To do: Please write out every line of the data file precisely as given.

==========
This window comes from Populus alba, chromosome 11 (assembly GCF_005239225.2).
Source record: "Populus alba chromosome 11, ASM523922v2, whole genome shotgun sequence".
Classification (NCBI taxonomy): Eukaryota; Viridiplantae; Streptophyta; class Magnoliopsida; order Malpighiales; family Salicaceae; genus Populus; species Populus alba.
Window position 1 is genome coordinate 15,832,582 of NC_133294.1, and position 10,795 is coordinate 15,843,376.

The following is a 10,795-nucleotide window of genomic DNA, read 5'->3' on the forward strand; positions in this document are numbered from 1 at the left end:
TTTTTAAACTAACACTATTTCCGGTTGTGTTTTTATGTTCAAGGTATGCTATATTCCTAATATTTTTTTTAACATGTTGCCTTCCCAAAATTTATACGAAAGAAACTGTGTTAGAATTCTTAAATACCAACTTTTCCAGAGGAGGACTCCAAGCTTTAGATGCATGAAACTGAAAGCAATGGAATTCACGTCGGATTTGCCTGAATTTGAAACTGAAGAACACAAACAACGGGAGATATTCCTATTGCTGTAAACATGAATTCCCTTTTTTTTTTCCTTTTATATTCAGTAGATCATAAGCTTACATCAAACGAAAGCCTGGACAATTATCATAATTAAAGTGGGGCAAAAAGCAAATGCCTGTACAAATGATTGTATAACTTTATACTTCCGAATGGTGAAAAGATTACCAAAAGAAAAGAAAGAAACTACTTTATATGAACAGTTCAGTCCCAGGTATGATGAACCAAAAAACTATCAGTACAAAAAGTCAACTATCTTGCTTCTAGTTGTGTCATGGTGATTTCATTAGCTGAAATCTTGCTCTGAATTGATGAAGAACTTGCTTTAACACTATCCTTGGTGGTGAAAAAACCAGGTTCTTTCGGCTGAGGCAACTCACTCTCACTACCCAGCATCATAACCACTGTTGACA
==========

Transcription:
This window comes from Populus alba, chromosome 11 (assembly GCF_005239225.2).
Source record: "Populus alba chromosome 11, ASM523922v2, whole genome shotgun sequence".
Classification (NCBI taxonomy): Eukaryota; Viridiplantae; Streptophyta; class Magnoliopsida; order Malpighiales; family Salicaceae; genus Populus; species Populus alba.
Window position 1 is genome coordinate 15,832,582 of NC_133294.1, and position 10,795 is coordinate 15,843,376.

The following is a 10,795-nucleotide window of genomic DNA, read 5'->3' on the forward strand; positions in this document are numbered from 1 at the left end:
TTTTTAAACTAACACTATTTCCGGTTGTGTTTTTATGTTCAAGGTATGCTATATTCCTAATATTTTTTTTAACATGTTGCCTTCCCAAAATTTATACGAAAGAAACTGTGTTAGAATTCTTAAATACCAACTTTTCCAGAGGAGGACTCCAAGCTTTAGATGCATGAAACTGAAAGCAATGGAATTCACGTCGGATTTGCCTGAATTTGAAACTGAAGAACACAAACAACGGGAGATATTCCTATTGCTGTAAACATGAATTCCCTTTTTTTTTTCCTTTTATATTCAGTAGATCATAAGCTTACATCAAACGAAAGCCTGGACAATTATCATAATTAAAGTGGGGCAAAAAGCAAATGCCTGTACAAATGATTGTATAACTTTATACTTCCGAATGGTGAAAAGATTACCAAAAGAAAAGAAAGAAACTACTTTATATGAACAGTTCAGTCCCAGGTATGATGAACCAAAAAACTATCAGTACAAAAAGTCAACTATCTTGCTTCTAGTTGTGTCATGGTGATTTCATTAGCTGAAATCTTGCTCTGAATTGATGAAGAACTTGCTTTAACACTATCCTTGGTGGTGAAAAAACCAGGTTCTTTCGGCTGAGGCAACTCACTCTCACTACCCAGCATCATAACCACTGTTGACA